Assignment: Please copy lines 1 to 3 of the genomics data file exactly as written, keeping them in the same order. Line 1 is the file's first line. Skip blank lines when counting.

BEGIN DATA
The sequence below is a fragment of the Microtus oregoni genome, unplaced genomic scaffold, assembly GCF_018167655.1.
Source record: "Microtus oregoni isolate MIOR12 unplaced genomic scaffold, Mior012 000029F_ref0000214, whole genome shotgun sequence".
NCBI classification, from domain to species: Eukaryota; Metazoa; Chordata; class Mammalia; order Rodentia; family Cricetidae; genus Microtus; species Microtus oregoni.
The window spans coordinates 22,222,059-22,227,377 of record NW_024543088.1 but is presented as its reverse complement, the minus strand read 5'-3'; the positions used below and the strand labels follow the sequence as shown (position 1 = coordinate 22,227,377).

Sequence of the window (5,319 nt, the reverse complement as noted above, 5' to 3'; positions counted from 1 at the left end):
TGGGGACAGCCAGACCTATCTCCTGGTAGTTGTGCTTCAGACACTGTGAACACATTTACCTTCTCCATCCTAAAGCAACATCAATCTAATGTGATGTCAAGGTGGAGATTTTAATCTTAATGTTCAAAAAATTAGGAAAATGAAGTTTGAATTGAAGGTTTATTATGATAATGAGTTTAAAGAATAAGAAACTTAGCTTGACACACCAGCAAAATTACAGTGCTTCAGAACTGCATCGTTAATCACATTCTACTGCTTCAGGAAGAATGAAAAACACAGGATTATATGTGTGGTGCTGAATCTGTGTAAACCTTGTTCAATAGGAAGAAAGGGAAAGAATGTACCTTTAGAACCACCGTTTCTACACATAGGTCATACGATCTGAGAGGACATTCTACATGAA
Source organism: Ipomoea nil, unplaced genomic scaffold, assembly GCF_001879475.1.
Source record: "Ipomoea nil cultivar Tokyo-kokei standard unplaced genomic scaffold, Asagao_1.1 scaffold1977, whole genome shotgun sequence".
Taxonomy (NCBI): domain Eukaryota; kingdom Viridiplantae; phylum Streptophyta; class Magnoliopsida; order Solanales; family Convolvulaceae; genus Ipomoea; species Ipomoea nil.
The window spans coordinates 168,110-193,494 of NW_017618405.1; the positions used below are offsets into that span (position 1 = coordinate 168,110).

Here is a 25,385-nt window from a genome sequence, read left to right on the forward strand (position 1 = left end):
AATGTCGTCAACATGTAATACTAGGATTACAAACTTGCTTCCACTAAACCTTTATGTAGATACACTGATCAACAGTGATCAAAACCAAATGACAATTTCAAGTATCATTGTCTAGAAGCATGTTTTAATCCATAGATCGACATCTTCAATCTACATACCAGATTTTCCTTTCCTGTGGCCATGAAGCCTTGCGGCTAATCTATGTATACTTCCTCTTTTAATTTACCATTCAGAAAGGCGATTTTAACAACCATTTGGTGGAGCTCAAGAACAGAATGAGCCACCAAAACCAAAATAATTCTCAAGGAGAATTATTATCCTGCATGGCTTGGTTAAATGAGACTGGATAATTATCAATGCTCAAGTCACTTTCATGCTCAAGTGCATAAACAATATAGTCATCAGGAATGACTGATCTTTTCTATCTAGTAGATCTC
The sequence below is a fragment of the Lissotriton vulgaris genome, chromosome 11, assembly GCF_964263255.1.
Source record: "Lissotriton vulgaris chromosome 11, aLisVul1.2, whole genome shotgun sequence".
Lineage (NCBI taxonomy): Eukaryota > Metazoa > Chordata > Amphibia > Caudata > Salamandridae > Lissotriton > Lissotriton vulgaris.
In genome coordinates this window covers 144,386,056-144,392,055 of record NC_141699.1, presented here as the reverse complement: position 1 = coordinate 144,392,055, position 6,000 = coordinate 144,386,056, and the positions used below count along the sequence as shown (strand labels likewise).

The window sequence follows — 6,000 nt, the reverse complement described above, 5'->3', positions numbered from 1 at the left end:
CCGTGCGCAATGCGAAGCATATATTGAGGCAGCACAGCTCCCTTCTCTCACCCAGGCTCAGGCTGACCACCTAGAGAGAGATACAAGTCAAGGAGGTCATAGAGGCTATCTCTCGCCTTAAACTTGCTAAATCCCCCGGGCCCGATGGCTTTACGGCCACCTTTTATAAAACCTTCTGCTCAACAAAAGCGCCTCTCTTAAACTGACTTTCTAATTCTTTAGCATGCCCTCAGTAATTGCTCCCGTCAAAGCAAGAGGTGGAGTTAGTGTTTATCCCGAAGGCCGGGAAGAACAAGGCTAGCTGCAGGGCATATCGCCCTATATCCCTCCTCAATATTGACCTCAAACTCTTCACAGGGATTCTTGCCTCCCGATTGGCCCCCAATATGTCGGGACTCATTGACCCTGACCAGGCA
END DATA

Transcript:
The sequence below is a fragment of the Microtus oregoni genome, unplaced genomic scaffold, assembly GCF_018167655.1.
Source record: "Microtus oregoni isolate MIOR12 unplaced genomic scaffold, Mior012 000029F_ref0000214, whole genome shotgun sequence".
NCBI classification, from domain to species: Eukaryota; Metazoa; Chordata; class Mammalia; order Rodentia; family Cricetidae; genus Microtus; species Microtus oregoni.